return blobService.uploadBlob(containerName, file);

    public ResponseEntity<byte[]> downloadBlob(@PathVariable String containerName, @PathVariable String blobName) {
        byte[] data = blobService.downloadBlob(containerName, blobName);
        if (data != null) {
            HttpHeaders headers = new HttpHeaders();
            headers.set("Content-Disposition", "attachment; filename=" + blobName);
            return new ResponseEntity<>(data, headers, HttpStatus.OK);
        } else {
            return new ResponseEntity<>(HttpStatus.NOT_FOUND);

    public ResponseEntity<String> deleteBlob(@PathVariable String containerName, @PathVariable String blobName) {
        boolean deleted = blobService.deleteBlob(containerName, blobName);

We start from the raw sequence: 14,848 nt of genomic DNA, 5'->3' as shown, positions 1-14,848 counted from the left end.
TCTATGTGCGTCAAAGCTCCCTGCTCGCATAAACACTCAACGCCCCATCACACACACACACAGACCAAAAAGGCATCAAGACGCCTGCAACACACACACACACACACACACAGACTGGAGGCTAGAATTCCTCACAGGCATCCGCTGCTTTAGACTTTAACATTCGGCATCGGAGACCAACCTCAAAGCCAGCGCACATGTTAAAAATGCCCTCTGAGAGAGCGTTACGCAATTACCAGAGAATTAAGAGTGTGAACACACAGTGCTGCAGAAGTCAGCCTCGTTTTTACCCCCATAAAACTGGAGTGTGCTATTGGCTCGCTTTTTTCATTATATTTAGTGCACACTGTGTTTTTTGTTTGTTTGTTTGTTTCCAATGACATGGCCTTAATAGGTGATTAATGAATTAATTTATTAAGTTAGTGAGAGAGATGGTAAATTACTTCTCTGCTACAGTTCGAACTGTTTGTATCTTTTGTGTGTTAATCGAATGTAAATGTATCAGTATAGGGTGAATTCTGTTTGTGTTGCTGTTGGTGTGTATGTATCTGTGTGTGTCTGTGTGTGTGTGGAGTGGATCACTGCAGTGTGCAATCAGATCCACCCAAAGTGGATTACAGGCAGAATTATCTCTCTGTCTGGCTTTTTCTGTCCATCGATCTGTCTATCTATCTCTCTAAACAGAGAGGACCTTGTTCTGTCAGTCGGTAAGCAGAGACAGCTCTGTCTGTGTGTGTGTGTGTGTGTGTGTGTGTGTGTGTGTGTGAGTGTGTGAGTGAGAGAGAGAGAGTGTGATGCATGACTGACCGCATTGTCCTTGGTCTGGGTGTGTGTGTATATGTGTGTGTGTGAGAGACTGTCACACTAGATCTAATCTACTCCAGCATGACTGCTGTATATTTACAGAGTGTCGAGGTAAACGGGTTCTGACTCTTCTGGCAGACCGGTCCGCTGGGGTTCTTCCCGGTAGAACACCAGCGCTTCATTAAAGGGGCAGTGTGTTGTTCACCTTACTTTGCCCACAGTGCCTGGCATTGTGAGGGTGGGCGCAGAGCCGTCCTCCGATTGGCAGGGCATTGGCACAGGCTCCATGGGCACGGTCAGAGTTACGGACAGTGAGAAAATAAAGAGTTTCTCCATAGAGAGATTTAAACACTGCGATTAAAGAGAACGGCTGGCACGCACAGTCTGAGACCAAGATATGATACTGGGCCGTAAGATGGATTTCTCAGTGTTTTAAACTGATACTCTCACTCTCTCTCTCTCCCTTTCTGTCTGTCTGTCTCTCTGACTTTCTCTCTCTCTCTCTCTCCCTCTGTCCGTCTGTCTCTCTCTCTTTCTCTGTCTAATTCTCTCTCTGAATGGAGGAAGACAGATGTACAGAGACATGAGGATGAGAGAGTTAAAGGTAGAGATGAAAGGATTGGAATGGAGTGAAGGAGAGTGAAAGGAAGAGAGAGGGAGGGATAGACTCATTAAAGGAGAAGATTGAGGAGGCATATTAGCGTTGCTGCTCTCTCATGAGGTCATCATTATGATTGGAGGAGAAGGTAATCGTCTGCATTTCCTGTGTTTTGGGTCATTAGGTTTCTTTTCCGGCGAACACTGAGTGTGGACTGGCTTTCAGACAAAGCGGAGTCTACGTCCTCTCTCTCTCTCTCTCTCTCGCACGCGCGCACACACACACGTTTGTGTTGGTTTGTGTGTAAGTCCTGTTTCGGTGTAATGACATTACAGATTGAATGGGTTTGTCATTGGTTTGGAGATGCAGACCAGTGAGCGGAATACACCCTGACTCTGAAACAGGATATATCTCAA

if (deleted) {
            return new ResponseEntity<>("Deleted blob " + blobName, HttpStatus.OK);
        } else {
            return new ResponseEntity<>("Blob " + blobName + " not found", HttpStatus.NOT_FOUND);

In the above code, we've defined the BlobController class as a Spring REST controller with the @RestController and @RequestMapping annotations. We've also injected an instance of BlobService using the @Autowired annotation.

We've defined four API endpoints for the CRUD operations on Azure Blob Storage. The listBlobs method handles the GET /api/blobs/{containerName} endpoint, which lists all the blobs in the specified container. The uploadBlob method handles the POST /api/blobs/{containerName} endpoint, which uploads a new blob to the specified container. The downloadBlob method handles the GET /api/blobs/{containerName}/{blobName} endpoint, which downloads a blob from the specified container. Finally, the deleteBlob method handles the DELETE /api/blobs/{containerName}/{blobName} endpoint, which deletes a blob from the specified container.